Republicans and Medicare

Proposing to gut Medicare has been politically disastrous for Republicans, and it was pretty obvious that it was going to be a disaster even before they voted on it. So why did they do it? Jonathan Bernstein and Jon Chait offer a few possible reasons:

  1. Fear of primary challenges.
  2. Didn’t realize it would be unpopular.
  3. Incompetence.
  4. Creates leverage for budget negotiations.
  5. Helps their deficit narrative.
  6. Makes it easier to pass if they win the presidency in 2012.

Well, sure, I guess it could be any of those things. But Jon Chait almost certainly nails the real reason at the end of his post: “I think Republicans more likely just got caught drinking their own Kool-Aid about how the public agrees with their vision.”

Yep. It’s the nature of political parties to overreach now and again, but usually they learn from their overreaching. Democrats, for example, have wanted to pass universal healthcare for decades, but they’ve learned from their losses and introduced steadily more moderate plans each time around. Eventually they finally passed one. But Republicans never seem to get it. They win a big victory (or even a not-so-big victory) and then see sugar plums dancing in front of their eyes when they read the poll numbers. America is a conservative country! Now let’s cement their support by being real conservatives!

But America, as always, is ideologically (moderately) conservative and operationally (moderately) liberal. This hasn’t changed much since the Nixon era, but Republicans just can’t seem to wrap their heads around it. So Ronald Reagan implodes over Social Security in 1982, Newt Gingrich implodes over Medicare in 1995, George Bush implodes over Social Security in 2005, and the tea party Republicans implode over Medicare in 2011. Americans, in the least surprising news ever, still don’t trust Republicans to screw around with Medicare or Social Security. Even Republicans don’t trust Republicans to do it. Probably it’s because Republicans have hated both programs from the beginning and keep trying to wreck them every time they get their trigger fingers anywhere close to the levers of power.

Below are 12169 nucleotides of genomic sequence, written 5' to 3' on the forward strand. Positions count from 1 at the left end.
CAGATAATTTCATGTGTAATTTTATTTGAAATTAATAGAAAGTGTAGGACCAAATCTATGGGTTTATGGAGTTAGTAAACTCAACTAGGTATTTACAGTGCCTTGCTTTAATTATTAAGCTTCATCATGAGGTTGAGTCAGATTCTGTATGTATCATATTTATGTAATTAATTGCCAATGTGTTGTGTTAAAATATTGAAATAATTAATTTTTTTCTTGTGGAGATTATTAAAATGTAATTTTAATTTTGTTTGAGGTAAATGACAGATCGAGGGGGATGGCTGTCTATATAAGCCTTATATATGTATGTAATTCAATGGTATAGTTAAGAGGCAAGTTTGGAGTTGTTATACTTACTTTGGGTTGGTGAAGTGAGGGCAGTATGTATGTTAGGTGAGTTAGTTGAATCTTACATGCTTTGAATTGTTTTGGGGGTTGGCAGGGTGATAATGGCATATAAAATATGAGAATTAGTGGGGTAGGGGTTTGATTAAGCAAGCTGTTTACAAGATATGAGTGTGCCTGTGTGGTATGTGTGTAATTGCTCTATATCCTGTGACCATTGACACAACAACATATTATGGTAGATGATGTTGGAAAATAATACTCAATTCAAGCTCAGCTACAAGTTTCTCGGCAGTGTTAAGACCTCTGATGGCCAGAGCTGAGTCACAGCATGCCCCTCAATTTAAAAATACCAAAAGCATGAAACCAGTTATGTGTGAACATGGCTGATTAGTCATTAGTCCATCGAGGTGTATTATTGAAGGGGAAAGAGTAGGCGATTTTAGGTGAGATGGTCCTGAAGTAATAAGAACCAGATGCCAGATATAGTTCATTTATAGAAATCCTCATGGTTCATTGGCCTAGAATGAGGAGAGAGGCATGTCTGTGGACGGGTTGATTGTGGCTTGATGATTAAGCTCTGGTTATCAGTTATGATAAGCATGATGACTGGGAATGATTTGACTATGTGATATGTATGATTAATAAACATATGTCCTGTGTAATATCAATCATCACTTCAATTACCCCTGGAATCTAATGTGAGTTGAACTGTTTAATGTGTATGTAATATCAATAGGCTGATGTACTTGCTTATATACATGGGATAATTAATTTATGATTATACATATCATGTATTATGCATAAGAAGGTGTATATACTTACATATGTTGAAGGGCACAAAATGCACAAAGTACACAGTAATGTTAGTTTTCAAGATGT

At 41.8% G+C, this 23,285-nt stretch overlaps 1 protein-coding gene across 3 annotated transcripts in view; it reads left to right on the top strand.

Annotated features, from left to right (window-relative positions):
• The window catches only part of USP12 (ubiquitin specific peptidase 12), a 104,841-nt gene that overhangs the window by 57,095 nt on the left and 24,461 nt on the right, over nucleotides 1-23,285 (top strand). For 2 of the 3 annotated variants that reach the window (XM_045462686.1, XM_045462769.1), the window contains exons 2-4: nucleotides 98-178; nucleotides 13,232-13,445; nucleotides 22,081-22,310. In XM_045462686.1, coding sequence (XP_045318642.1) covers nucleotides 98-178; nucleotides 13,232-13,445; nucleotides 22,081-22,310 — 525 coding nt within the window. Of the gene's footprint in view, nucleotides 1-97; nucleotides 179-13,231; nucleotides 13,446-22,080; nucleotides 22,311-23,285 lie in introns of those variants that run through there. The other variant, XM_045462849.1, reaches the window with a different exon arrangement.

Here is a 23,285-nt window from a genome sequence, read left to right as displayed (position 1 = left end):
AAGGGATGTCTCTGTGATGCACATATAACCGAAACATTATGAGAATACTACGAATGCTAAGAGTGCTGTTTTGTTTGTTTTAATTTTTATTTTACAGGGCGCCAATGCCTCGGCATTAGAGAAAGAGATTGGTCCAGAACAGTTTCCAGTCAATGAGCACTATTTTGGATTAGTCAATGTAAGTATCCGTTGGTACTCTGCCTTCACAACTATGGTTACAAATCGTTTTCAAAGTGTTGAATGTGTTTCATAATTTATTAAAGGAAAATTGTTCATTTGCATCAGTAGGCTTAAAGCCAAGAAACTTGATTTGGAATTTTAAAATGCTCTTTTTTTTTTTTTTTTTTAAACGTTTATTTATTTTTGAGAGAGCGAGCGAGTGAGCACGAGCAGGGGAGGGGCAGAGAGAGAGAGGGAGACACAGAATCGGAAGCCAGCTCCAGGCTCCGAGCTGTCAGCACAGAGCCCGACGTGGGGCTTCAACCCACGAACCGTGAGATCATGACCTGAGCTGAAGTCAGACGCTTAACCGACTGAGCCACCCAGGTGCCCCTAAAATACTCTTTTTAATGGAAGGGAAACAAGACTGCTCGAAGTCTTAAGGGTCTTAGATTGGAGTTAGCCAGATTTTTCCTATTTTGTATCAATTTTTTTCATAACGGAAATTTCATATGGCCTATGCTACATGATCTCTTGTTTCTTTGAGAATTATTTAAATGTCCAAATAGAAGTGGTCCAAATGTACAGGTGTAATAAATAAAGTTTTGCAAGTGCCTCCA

What makes this even weirder is that in just the past decade Republicans have helped their political cause by standing up for Medicare: first in 2003 when they passed the prescription drug plan and then in 2010 when they won a big House majority by beating up Democrats for cutting Medicare. But despite all this, they still don’t get it. They’re still convinced that someday Americans are going to blink their eyes and suddenly agree that Social Security and Medicare are liberal boondoggles that need to be privatized and slashed. It’s just an astonishing unwillingness to accept reality.

$500,000 MATCHING GIFT

In 2014, before Donald Trump announced his run for president, we knew we had to do something different to address the fundamental challenge facing journalism: how hard-hitting reporting that can hold the powerful accountable can survive as the bottom falls out of the news business.

Being a nonprofit, we started planning The Moment for Mother Jones: A special campaign to raise $25 million for key investments to make Mother Jones the strongest watchdog it can be. Five years later, readers have stepped up and contributed an astonishing $23 million in gifts and future pledges. This is an incredible statement from the Mother Jones community in the face of the huge threats—both economic and political—against the free press.

Read more about The Moment and see what we've been able to accomplish thanks to readers' incredible generosity so far, and please join them today. Your gift will be matched dollar for dollar, up to $500,000 total, during this critical moment for journalism.

We Recommend

Latest

Sign up for our newsletters

Subscribe and we'll send Mother Jones straight to your inbox.

Get our award-winning magazine

Save big on a full year of investigations, ideas, and insights.

Subscribe

Support our journalism

Help Mother Jones' reporters dig deep with a tax-deductible donation.

Donate

We have a new comment system! We are now using Coral, from Vox Media, for comments on all new articles. We'd love your feedback.